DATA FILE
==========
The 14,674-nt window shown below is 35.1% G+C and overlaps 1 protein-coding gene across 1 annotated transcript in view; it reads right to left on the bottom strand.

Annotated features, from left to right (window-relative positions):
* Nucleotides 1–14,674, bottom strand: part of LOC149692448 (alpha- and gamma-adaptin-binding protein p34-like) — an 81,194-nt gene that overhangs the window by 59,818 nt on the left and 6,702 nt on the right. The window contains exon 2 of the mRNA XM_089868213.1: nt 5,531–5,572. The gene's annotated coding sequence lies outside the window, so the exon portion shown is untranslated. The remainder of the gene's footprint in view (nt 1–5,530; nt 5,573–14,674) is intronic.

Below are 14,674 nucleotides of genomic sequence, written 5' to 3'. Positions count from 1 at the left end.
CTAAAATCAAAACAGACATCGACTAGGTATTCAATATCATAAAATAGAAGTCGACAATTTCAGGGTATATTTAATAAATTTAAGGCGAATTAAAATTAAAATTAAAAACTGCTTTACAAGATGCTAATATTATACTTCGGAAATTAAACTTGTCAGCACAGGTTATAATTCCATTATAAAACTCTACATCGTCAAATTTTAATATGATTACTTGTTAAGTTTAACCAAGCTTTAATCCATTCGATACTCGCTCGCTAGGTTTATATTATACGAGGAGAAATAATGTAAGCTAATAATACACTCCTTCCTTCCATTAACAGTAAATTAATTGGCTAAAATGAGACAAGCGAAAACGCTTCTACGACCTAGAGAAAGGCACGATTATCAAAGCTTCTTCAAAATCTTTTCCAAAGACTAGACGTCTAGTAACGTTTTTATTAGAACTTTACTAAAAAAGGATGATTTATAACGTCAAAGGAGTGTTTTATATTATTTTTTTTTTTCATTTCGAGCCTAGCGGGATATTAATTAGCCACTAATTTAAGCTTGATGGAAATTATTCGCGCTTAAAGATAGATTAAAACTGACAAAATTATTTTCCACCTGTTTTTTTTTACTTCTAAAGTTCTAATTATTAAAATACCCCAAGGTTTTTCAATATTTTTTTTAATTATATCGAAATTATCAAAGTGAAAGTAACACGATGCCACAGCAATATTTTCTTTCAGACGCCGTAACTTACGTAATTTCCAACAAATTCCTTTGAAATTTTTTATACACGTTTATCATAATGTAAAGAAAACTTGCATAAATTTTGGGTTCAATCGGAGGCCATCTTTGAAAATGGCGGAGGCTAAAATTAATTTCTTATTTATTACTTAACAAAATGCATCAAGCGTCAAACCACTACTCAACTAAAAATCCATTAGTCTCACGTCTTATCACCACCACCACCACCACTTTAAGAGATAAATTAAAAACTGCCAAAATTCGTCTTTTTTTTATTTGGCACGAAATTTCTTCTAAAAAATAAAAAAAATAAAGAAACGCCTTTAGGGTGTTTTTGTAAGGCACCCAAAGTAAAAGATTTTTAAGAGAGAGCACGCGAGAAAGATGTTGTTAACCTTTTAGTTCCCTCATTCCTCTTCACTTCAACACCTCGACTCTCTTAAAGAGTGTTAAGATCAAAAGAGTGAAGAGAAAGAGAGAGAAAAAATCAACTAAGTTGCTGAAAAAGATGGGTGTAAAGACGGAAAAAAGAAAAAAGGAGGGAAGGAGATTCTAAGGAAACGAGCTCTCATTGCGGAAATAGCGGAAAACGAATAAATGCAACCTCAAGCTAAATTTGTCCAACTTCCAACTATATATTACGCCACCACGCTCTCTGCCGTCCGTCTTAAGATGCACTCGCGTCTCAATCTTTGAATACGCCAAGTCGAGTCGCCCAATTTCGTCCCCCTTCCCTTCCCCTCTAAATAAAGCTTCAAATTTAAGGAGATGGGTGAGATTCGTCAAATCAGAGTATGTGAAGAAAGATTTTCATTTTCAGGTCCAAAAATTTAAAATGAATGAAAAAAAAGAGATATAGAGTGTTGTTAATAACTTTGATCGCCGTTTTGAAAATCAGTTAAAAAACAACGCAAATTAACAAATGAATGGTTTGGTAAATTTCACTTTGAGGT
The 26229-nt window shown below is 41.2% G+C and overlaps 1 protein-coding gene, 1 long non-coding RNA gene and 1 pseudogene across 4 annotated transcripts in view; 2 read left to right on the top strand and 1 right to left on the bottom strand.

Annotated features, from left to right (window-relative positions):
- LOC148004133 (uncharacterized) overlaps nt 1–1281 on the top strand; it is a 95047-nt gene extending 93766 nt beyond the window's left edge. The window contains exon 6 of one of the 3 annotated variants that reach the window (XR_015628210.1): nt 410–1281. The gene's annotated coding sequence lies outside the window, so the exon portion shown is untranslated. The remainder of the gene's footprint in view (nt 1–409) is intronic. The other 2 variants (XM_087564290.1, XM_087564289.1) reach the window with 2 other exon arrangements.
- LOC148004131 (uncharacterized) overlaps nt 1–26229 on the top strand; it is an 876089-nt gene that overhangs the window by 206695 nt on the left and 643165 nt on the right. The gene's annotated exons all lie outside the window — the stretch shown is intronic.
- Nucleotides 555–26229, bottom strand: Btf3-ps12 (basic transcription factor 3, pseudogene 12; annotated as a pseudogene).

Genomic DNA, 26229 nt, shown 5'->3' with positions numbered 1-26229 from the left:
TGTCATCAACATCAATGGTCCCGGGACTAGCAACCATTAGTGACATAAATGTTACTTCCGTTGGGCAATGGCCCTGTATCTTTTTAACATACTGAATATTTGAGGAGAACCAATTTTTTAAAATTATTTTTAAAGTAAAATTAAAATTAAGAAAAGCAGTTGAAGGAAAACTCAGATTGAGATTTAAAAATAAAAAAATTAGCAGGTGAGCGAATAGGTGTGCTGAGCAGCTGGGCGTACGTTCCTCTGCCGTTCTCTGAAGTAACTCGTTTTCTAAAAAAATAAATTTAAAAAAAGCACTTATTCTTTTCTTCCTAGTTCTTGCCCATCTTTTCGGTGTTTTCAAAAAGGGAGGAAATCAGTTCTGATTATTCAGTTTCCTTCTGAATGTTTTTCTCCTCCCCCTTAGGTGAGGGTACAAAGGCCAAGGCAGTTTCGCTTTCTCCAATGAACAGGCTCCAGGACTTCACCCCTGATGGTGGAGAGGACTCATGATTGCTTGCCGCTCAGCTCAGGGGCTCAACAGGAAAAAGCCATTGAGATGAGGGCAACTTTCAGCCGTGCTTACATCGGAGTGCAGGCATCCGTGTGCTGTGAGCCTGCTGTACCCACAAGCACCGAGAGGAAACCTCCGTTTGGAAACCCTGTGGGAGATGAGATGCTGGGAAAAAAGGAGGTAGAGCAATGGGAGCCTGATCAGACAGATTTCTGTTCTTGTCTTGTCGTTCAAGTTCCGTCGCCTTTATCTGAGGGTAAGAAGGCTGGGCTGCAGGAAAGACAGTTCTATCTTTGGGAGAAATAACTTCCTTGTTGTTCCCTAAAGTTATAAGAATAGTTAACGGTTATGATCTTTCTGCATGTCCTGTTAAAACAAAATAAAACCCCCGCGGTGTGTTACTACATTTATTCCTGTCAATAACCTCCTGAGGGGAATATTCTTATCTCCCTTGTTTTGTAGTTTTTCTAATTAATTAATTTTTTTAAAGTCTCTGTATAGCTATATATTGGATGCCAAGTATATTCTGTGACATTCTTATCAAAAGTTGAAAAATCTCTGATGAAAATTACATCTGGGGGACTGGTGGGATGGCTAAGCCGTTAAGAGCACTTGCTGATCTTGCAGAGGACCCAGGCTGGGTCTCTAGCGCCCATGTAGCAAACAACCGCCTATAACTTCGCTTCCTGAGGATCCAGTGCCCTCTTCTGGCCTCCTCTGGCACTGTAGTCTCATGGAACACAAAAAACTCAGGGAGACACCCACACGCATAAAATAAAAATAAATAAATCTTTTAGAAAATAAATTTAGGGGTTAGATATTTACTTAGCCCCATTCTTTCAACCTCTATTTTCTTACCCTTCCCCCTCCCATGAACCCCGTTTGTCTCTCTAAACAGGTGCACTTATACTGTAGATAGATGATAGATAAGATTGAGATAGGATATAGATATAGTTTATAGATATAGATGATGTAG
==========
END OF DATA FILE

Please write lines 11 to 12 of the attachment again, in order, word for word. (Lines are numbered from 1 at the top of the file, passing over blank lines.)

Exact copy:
Genomic DNA, 26229 nt, shown 5'->3' with positions numbered 1-26229 from the left:
TGTCATCAACATCAATGGTCCCGGGACTAGCAACCATTAGTGACATAAATGTTACTTCCGTTGGGCAATGGCCCTGTATCTTTTTAACATACTGAATATTTGAGGAGAACCAATTTTTTAAAATTATTTTTAAAGTAAAATTAAAATTAAGAAAAGCAGTTGAAGGAAAACTCAGATTGAGATTTAAAAATAAAAAAATTAGCAGGTGAGCGAATAGGTGTGCTGAGCAGCTGGGCGTACGTTCCTCTGCCGTTCTCTGAAGTAACTCGTTTTCTAAAAAAATAAATTTAAAAAAAGCACTTATTCTTTTCTTCCTAGTTCTTGCCCATCTTTTCGGTGTTTTCAAAAAGGGAGGAAATCAGTTCTGATTATTCAGTTTCCTTCTGAATGTTTTTCTCCTCCCCCTTAGGTGAGGGTACAAAGGCCAAGGCAGTTTCGCTTTCTCCAATGAACAGGCTCCAGGACTTCACCCCTGATGGTGGAGAGGACTCATGATTGCTTGCCGCTCAGCTCAGGGGCTCAACAGGAAAAAGCCATTGAGATGAGGGCAACTTTCAGCCGTGCTTACATCGGAGTGCAGGCATCCGTGTGCTGTGAGCCTGCTGTACCCACAAGCACCGAGAGGAAACCTCCGTTTGGAAACCCTGTGGGAGATGAGATGCTGGGAAAAAAGGAGGTAGAGCAATGGGAGCCTGATCAGACAGATTTCTGTTCTTGTCTTGTCGTTCAAGTTCCGTCGCCTTTATCTGAGGGTAAGAAGGCTGGGCTGCAGGAAAGACAGTTCTATCTTTGGGAGAAATAACTTCCTTGTTGTTCCCTAAAGTTATAAGAATAGTTAACGGTTATGATCTTTCTGCATGTCCTGTTAAAACAAAATAAAACCCCCGCGGTGTGTTACTACATTTATTCCTGTCAATAACCTCCTGAGGGGAATATTCTTATCTCCCTTGTTTTGTAGTTTTTCTAATTAATTAATTTTTTTAAAGTCTCTGTATAGCTATATATTGGATGCCAAGTATATTCTGTGACATTCTTATCAAAAGTTGAAAAATCTCTGATGAAAATTACATCTGGGGGACTGGTGGGATGGCTAAGCCGTTAAGAGCACTTGCTGATCTTGCAGAGGACCCAGGCTGGGTCTCTAGCGCCCATGTAGCAAACAACCGCCTATAACTTCGCTTCCTGAGGATCCAGTGCCCTCTTCTGGCCTCCTCTGGCACTGTAGTCTCATGGAACACAAAAAACTCAGGGAGACACCCACACGCATAAAATAAAAATAAATAAATCTTTTAGAAAATAAATTTAGGGGTTAGATATTTACTTAGCCCCATTCTTTCAACCTCTATTTTCTTACCCTTCCCCCTCCCATGAACCCCGTTTGTCTCTCTAAACAGGTGCACTTATACTGTAGATAGATGATAGATAAGATTGAGATAGGATATAGATATAGTTTATAGATATAGATGATGTAG